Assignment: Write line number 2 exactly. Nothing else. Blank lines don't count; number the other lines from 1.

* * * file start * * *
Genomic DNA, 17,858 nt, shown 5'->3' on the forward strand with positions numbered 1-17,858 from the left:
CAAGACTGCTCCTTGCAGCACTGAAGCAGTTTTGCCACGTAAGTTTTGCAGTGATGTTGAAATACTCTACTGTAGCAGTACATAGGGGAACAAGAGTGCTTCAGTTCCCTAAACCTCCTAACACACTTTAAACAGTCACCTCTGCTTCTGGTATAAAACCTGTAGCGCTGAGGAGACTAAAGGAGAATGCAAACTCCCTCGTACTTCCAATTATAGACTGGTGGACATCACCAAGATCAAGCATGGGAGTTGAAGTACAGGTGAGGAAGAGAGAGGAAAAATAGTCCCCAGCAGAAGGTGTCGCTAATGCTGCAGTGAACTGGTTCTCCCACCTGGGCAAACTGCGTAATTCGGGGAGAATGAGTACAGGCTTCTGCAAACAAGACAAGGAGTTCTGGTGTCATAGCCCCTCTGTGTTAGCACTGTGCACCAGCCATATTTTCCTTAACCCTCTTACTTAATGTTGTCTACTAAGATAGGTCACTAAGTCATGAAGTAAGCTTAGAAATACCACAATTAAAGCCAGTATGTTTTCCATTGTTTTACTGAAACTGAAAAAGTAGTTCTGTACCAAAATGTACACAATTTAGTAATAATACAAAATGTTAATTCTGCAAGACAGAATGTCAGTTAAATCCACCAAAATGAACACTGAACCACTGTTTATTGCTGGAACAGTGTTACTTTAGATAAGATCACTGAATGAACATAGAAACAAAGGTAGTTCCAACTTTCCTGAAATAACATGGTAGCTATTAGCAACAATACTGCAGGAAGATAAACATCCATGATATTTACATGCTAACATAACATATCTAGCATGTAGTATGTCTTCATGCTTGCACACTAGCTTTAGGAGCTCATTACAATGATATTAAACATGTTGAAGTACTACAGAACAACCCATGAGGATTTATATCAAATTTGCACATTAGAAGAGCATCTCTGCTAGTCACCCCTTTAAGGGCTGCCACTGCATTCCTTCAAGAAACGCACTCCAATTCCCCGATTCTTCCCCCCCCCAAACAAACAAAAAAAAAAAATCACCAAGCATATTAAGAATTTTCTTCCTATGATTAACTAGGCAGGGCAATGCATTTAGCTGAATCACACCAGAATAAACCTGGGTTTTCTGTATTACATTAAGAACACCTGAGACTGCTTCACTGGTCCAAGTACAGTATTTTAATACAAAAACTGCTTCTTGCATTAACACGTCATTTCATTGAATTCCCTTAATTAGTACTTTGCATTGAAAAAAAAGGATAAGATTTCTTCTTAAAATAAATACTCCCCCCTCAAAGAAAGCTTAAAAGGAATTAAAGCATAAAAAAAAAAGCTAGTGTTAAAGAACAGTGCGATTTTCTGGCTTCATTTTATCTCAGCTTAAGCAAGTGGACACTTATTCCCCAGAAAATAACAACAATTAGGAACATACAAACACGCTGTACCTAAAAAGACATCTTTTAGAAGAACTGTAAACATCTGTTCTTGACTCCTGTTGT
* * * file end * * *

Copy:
CAAGACTGCTCCTTGCAGCACTGAAGCAGTTTTGCCACGTAAGTTTTGCAGTGATGTTGAAATACTCTACTGTAGCAGTACATAGGGGAACAAGAGTGCTTCAGTTCCCTAAACCTCCTAACACACTTTAAACAGTCACCTCTGCTTCTGGTATAAAACCTGTAGCGCTGAGGAGACTAAAGGAGAATGCAAACTCCCTCGTACTTCCAATTATAGACTGGTGGACATCACCAAGATCAAGCATGGGAGTTGAAGTACAGGTGAGGAAGAGAGAGGAAAAATAGTCCCCAGCAGAAGGTGTCGCTAATGCTGCAGTGAACTGGTTCTCCCACCTGGGCAAACTGCGTAATTCGGGGAGAATGAGTACAGGCTTCTGCAAACAAGACAAGGAGTTCTGGTGTCATAGCCCCTCTGTGTTAGCACTGTGCACCAGCCATATTTTCCTTAACCCTCTTACTTAATGTTGTCTACTAAGATAGGTCACTAAGTCATGAAGTAAGCTTAGAAATACCACAATTAAAGCCAGTATGTTTTCCATTGTTTTACTGAAACTGAAAAAGTAGTTCTGTACCAAAATGTACACAATTTAGTAATAATACAAAATGTTAATTCTGCAAGACAGAATGTCAGTTAAATCCACCAAAATGAACACTGAACCACTGTTTATTGCTGGAACAGTGTTACTTTAGATAAGATCACTGAATGAACATAGAAACAAAGGTAGTTCCAACTTTCCTGAAATAACATGGTAGCTATTAGCAACAATACTGCAGGAAGATAAACATCCATGATATTTACATGCTAACATAACATATCTAGCATGTAGTATGTCTTCATGCTTGCACACTAGCTTTAGGAGCTCATTACAATGATATTAAACATGTTGAAGTACTACAGAACAACCCATGAGGATTTATATCAAATTTGCACATTAGAAGAGCATCTCTGCTAGTCACCCCTTTAAGGGCTGCCACTGCATTCCTTCAAGAAACGCACTCCAATTCCCCGATTCTTCCCCCCCCCAAACAAACAAAAAAAAAAAATCACCAAGCATATTAAGAATTTTCTTCCTATGATTAACTAGGCAGGGCAATGCATTTAGCTGAATCACACCAGAATAAACCTGGGTTTTCTGTATTACATTAAGAACACCTGAGACTGCTTCACTGGTCCAAGTACAGTATTTTAATACAAAAACTGCTTCTTGCATTAACACGTCATTTCATTGAATTCCCTTAATTAGTACTTTGCATTGAAAAAAAAGGATAAGATTTCTTCTTAAAATAAATACTCCCCCCTCAAAGAAAGCTTAAAAGGAATTAAAGCATAAAAAAAAAAGCTAGTGTTAAAGAACAGTGCGATTTTCTGGCTTCATTTTATCTCAGCTTAAGCAAGTGGACACTTATTCCCCAGAAAATAACAACAATTAGGAACATACAAACACGCTGTACCTAAAAAGACATCTTTTAGAAGAACTGTAAACATCTGTTCTTGACTCCTGTTGT